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Grape growers, vine varieties, and wine enterprises

Does the New Zealand organisation of the filiere (which is the same as in many ‘New World’ wine countries) make a difference to the varieties planted, especially in a country where they are not specified in law? The answer from Gisborne grape growers is a definite ‘yes’. Because there are very few local wineries in Gisborne, the demands of the wine companies have always influenced the varieties of grapes chosen by growers. Reid Fletcher, one of the large Gisborne growers and esteemed contributor to New Zealand grape growing, planted his first vines in 1974 and succinctly expresses the corporate influences on his enterprise:

I’m a contract grower and I’ve made a profession of being a contract grower and I aim to be a very good contract grower. I don’t aim to be a petite winery owner producing a small amount of one very good wine. That’s the varietal mix I’ve got that’s what the companies have influenced.

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By the beginning of the twenty-first century the Fletcher family’s decisions on their varietal mix reflects what the companies would pay for different varieties as well as the history of the region and the impact of phylloxera on vine health. Muller Thurgau had been reduced to about 10 per cent of their vineyard and the hybrids had been pulled out. Reid describes the transformation:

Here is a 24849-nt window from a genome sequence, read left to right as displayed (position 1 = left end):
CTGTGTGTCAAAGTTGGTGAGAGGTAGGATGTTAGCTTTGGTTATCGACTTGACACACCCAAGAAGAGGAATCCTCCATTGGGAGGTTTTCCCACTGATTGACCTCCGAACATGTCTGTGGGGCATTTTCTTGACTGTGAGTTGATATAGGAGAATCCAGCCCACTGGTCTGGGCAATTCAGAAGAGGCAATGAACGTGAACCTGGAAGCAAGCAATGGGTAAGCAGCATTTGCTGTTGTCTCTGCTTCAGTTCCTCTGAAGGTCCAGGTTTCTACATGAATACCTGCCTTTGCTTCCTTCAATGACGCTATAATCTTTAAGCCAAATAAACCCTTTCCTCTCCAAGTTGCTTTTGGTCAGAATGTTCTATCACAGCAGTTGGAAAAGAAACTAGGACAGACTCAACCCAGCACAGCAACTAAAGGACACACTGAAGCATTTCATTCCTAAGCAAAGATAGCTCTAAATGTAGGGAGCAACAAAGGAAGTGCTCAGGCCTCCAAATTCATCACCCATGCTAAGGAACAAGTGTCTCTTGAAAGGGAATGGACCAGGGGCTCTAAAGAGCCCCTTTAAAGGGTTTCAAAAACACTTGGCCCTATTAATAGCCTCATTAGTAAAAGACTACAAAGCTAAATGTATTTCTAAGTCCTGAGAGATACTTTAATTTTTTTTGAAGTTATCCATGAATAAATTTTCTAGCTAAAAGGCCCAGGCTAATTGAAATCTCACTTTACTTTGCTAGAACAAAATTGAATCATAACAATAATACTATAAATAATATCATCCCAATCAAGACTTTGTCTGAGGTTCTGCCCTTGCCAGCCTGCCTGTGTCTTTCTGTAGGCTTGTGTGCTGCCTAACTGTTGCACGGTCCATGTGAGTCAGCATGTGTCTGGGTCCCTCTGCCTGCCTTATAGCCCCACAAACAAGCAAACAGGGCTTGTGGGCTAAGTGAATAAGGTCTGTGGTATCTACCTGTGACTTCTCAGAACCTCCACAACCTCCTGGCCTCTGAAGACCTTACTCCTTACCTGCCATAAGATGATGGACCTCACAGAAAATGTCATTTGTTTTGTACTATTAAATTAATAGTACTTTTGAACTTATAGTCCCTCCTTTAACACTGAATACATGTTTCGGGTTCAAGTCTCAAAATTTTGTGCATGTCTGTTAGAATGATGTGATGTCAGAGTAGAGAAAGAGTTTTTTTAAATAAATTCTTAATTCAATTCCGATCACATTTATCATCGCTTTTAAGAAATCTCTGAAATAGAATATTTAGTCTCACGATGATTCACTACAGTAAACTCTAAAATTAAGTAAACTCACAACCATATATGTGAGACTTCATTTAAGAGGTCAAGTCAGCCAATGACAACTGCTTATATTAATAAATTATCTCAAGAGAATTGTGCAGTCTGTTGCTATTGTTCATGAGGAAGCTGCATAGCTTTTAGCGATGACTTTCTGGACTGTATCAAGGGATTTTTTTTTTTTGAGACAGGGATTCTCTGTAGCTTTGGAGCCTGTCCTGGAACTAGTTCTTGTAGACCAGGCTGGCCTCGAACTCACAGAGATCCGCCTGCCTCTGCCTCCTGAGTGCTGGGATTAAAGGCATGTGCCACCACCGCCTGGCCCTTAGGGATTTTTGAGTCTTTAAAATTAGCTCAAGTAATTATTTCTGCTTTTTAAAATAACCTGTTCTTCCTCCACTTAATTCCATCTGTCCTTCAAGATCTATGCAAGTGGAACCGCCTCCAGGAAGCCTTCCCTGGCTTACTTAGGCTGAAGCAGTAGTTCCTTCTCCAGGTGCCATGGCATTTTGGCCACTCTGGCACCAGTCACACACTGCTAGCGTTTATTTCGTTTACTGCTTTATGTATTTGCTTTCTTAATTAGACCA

Prior to 1980 everything was on its own roots. We changed everything onto grafted plants just pulled out and put in new plants. We’ve now got 4.3 hectares of Breidecker, 5.9 of Semillon, 4.2 of Clone 15 Chardonnay. And then in the home block we’ve got 4.8 hectares of Muller Thurgau, 5 of Merlot, 5.2 of Mendoza Chardonnay, 4 of Early White Muscat, 4.1 of Clone 15 and some Clone 7 Chardonnay, 5 of Chenin Blanc and 2.5 of Semillon.

Of these varieties, only the Breidecker, Early White Muscat and Muller Thurgau, and perhaps Chenin Blanc, would be unlikely to be planted today.

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